Jakes recommends a scaffold of four questions that educators should use to determine which technology, if any, is appropriate to instruction.

I attended several sessions today. Carlton Greene of Greer Middle School shared “Free and Open Source Software.” He focused on educational software and shared a document that can be accessed here that gives descriptions of dozens of programs. Some interesting programs he shared were Celestia (a space simulator allowing you to travel through the solar system), Stellarium (a planetarium for the classroom), Abiword (an easy to use word processor), KMPlot (a mathematical function plotter), KVerbos (helps with learning Spanish),  and Jodix (a movie converter that converts most popular movie formats to iPod video).

Especially useful to me in the media center is Abiword.  Many times students will bring in work from home on a flashdrive hoping to open and print it out in the media center.  But alas, it was created with WordPerfect and we have been unable to help them.  Abiword will write and read WordPerfect documents.  Hooray!

Another interesting session was “Flip for Flip Recorders!”  I have blogged about the media center’s Flip camera before and attended this session hoping to get some ideas for using our camera.  Amanda Leblanc, Media Services Coordinator for Greenville County Schools, did not disappoint me.  She divided us into groups and had us use the camera on a scavenger hunt.  You can find directions for the scavenger hunt on this page.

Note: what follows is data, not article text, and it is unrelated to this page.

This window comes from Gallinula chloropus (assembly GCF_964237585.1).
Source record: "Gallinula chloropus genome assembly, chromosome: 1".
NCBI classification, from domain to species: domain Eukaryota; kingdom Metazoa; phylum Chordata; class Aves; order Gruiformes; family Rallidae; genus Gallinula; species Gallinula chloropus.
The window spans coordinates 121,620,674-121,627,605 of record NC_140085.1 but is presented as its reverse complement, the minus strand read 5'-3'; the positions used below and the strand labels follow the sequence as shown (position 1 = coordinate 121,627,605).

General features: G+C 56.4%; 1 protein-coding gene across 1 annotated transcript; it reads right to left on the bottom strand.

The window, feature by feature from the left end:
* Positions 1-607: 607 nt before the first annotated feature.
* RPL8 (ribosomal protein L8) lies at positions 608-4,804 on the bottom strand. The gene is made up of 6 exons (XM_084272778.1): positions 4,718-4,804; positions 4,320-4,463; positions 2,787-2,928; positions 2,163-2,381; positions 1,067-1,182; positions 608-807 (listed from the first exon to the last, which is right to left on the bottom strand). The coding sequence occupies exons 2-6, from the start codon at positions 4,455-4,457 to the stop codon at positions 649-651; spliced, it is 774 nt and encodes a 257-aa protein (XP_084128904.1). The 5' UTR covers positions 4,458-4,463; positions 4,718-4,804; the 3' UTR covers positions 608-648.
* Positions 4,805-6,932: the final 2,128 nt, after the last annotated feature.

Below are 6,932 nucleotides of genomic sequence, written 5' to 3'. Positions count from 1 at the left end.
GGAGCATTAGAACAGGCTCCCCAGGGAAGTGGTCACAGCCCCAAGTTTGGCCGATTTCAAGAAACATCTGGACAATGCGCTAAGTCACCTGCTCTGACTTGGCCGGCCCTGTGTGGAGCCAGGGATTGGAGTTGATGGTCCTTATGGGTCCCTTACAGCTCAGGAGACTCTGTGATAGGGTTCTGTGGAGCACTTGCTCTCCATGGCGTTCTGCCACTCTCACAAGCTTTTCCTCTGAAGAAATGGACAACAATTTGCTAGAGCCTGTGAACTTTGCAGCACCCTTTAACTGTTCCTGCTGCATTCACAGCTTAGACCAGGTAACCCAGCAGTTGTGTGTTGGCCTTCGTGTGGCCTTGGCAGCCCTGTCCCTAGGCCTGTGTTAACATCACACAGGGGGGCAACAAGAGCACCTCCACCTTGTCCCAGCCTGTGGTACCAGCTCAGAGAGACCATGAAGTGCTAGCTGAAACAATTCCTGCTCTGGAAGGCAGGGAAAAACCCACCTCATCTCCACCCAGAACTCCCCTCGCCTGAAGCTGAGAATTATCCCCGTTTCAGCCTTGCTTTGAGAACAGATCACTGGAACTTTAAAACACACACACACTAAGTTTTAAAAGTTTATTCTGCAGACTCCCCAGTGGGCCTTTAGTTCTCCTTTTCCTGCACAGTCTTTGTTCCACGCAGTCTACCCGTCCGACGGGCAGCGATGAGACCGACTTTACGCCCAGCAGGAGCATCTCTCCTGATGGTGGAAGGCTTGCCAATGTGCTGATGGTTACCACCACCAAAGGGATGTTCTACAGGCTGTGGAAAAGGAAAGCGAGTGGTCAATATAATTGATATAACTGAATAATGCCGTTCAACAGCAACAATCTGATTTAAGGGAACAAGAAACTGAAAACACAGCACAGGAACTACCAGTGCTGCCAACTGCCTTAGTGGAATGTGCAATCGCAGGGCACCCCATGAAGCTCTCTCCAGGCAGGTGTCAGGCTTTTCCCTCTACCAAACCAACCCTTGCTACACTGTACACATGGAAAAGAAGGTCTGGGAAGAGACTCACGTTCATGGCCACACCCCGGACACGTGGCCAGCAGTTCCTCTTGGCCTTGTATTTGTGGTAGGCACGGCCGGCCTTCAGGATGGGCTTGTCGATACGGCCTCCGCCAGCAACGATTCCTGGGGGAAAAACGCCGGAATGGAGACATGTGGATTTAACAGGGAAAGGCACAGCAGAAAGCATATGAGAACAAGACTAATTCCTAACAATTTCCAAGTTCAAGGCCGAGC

Elizabeth Kohut of Richland County School District 1 presented “Podcasting with GCast.”  She demonstrated how easy it was to create and post a podcast using just your cell phone. You can then embed a player on your site so that you visitors can listen to the podcast. 

The final session I attended was “IS Your Life Chaotic? Simplify it with Technology!” Cathy Arnold, Technology Facilitator for Greenville County Schools, shared several tools to help organize your life.  I was already familiar with the tools she presented but her explanation and demonstration of Jott inspired me to try it once again (I had been using Reqall to send notes to myself).  Jott is now on my speed dial!  I have used it to send notes to myself and have added events to my Google calendar with just a phone call to Jott! Cathy converted me, I helped my husband set up his account, and I WILL be sharing this with my teachers when school begins. 

Kudos to the Greenville County School District and the staff that finely crafted this awesome professional development! Those who attended came away with multitudes of ideas to try in their schools.

Image attribution

http://flickr.com/photos/fernando/34194279/

The Need for Professional Development

One of my hobbies is gardening.  I love to watch my flower garden as spring arrives; the drabness of winter is replaced by a lush green and then various hues as pasqueflowers, daylilies, yarrow, butterfly bushes, bee balm, and purple coneflower (among others) paint its surface.

Each year I purchase hanging baskets to adorn my front and back porches.  Their very presence not only calms me, but brings me joy.  Plants are nature’s way of reminding me that nothing lasts forever. Their beauty is temporary and requires nuturing.